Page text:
Transcript for United Airlines gave away toddler's seat, mom says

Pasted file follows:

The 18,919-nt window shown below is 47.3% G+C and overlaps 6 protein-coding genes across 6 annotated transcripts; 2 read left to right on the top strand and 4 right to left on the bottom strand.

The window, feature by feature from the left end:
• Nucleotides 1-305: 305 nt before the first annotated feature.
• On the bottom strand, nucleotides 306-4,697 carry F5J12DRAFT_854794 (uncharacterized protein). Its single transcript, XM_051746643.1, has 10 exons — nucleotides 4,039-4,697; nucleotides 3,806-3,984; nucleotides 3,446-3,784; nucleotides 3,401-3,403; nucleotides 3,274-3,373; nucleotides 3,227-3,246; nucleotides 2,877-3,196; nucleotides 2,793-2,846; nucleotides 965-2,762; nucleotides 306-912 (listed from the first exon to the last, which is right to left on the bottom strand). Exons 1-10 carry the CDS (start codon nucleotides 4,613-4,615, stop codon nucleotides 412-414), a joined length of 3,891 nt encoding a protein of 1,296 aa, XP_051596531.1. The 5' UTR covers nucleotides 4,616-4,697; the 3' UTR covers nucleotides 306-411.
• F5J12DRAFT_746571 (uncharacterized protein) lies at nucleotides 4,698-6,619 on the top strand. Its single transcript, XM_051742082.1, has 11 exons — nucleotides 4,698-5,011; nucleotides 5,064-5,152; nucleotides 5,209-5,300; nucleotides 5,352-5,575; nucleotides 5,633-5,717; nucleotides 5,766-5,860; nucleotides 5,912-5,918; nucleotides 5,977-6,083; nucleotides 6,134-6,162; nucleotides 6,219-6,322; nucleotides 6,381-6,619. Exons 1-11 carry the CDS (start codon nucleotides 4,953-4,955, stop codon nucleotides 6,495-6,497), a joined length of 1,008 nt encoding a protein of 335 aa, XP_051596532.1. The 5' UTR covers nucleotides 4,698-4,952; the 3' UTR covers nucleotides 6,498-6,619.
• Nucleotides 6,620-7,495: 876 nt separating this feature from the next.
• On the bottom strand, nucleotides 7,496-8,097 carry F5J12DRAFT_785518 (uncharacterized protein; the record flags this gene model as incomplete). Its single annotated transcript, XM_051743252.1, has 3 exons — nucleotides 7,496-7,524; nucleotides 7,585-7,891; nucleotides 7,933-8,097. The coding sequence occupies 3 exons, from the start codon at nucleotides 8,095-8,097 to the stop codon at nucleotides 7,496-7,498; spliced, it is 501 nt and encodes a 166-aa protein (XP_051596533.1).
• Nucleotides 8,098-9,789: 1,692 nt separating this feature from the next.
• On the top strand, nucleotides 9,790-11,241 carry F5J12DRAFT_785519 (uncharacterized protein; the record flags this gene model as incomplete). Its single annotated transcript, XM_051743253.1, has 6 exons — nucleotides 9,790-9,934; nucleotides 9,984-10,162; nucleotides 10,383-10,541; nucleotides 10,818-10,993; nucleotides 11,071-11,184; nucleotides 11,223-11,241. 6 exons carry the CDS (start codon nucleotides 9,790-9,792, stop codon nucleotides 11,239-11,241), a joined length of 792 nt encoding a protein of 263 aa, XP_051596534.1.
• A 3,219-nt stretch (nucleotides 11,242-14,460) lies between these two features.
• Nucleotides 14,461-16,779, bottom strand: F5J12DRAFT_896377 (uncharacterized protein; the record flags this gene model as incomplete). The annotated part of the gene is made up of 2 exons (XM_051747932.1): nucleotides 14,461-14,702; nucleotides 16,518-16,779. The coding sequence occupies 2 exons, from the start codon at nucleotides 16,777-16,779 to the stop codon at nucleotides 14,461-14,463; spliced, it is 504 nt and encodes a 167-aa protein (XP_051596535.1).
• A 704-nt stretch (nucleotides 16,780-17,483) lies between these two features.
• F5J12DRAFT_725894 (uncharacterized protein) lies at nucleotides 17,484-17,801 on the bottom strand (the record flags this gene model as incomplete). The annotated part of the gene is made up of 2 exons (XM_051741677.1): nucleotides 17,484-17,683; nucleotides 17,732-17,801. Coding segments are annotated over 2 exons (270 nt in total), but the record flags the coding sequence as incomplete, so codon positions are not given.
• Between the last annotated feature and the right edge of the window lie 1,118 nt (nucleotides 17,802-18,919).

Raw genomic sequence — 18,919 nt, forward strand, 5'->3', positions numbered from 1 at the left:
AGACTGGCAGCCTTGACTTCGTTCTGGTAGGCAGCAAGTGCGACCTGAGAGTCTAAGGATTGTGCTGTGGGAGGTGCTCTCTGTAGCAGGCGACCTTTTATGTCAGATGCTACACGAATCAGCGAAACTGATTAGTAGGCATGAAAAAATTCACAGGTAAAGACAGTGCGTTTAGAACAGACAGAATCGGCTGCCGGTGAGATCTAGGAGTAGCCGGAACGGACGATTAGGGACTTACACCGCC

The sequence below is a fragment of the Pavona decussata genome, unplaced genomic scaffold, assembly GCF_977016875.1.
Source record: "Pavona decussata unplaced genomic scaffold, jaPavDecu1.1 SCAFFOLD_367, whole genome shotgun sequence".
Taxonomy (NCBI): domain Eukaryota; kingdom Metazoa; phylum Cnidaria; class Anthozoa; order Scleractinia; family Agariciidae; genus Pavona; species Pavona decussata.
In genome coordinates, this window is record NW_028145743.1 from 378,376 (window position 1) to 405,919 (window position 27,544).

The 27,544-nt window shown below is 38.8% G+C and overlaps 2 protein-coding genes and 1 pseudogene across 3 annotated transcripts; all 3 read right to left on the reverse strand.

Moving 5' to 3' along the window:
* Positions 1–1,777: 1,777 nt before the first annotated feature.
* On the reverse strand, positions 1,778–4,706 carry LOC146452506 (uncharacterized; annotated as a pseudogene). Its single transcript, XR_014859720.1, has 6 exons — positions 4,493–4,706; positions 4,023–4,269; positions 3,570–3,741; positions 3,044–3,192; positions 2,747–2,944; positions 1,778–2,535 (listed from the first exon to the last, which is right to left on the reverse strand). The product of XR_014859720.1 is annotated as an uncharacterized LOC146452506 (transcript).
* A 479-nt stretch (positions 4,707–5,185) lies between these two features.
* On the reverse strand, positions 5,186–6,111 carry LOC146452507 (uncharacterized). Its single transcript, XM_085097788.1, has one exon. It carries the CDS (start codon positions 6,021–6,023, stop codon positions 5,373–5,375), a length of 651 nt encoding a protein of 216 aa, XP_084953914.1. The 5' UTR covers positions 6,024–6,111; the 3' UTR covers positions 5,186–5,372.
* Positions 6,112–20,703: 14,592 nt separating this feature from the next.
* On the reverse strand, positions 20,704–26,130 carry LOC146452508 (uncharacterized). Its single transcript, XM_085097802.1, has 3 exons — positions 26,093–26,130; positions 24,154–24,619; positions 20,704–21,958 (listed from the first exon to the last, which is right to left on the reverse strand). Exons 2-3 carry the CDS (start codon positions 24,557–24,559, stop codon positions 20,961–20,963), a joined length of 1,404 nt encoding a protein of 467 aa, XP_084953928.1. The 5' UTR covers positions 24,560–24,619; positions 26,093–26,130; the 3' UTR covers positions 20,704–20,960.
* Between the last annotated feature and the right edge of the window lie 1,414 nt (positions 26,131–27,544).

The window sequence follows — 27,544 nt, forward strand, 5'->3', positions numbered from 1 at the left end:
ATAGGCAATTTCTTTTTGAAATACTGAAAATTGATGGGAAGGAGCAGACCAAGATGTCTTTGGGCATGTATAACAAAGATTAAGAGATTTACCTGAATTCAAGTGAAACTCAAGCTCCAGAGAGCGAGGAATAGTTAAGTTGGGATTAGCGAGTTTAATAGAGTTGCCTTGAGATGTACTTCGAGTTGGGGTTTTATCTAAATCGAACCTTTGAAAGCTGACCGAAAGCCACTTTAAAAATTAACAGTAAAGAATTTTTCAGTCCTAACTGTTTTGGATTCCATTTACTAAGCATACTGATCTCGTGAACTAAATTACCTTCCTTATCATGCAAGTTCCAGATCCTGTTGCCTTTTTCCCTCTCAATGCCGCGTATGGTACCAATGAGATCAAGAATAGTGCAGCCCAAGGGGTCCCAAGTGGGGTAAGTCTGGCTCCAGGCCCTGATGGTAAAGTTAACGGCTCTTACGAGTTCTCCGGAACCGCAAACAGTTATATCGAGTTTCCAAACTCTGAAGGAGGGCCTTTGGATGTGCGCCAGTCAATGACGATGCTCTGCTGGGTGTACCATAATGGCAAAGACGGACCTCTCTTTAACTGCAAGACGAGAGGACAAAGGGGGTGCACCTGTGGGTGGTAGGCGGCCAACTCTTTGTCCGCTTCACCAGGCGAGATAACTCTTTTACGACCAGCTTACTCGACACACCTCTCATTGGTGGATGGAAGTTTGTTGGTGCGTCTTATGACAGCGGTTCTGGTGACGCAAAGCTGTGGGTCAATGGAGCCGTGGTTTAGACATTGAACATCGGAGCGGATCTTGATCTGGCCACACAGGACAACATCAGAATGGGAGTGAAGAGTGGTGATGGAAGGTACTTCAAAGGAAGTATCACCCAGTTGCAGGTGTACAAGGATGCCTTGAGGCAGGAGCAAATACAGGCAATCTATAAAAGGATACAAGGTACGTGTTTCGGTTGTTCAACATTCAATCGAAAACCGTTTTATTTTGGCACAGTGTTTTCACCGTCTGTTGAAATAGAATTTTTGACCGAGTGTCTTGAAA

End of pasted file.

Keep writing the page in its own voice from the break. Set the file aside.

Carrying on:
There is another black eye for the airline tri this morning. United forced to apologize after a toddler's ticket was taken away by mistake forcing him to sit on his mom's trip lasting more than three hours. Linsey Davis has the story. Good morning, linsey. Reporter: Good morning. Shirley Yamauchi was on her way to Boston for a conference when she was forced to give up her 27-month-old son's seat for a standby passenger. She says her son is 25 pounds and half her height which not only made for an uncomfortable flight. She said she temporarily lost feeling in her legs and left arm. Shirley Yamauchi was traveling with her 27-month-old son taizo paying near Aly thousand dollars for each ticket. Tickets were scanned without any -- without any incident of the I didn't see any difficulty or anything strange. Reporter: All of a sudden she says a passenger who was on the standby list arrived at the aisle with a ticket for her son's seat. The flight attendant when I led her know that these were my seats and she came back and told me that the flight's full and she shrugged and that was the end of it. Reporter: Yamauchi said she was forced to hold her son on her lap for the 3 1/2-hour flight seen in these photos crammed in the area. She says she didn't want to cause a scene like last April when united made headlines dragging a doctor off his flight in order to give his seat to another passenger. I didn't want him hurt especially. I, of course, feared my personal safety with everything I've seen with united airlines. I didn't want to see anybody get hurt. Reporter: According to the FAA, the safest place for your child on an airplane is in a government-approved child safety restraint system or device, not in on your lap. You aren't capable of holding your child securely especially during unexpected turbulence. And according to united's own manual, only children under the age of 2 are allowed to travel on an adult's lap. On Wednesday, united issued an apology to the mother and in a statement to ABC news they said we inaccurately scanned the boarding pass of Ms. Yamauchi's son. As a result her son's seat appeared to be not checked in and we released his seat to another customer. We are also working with our employees to prevent this from happening again. No doubt uncomfortable, I'm sure she'll be well compensated. Good thing they apologized. Thanks so much.
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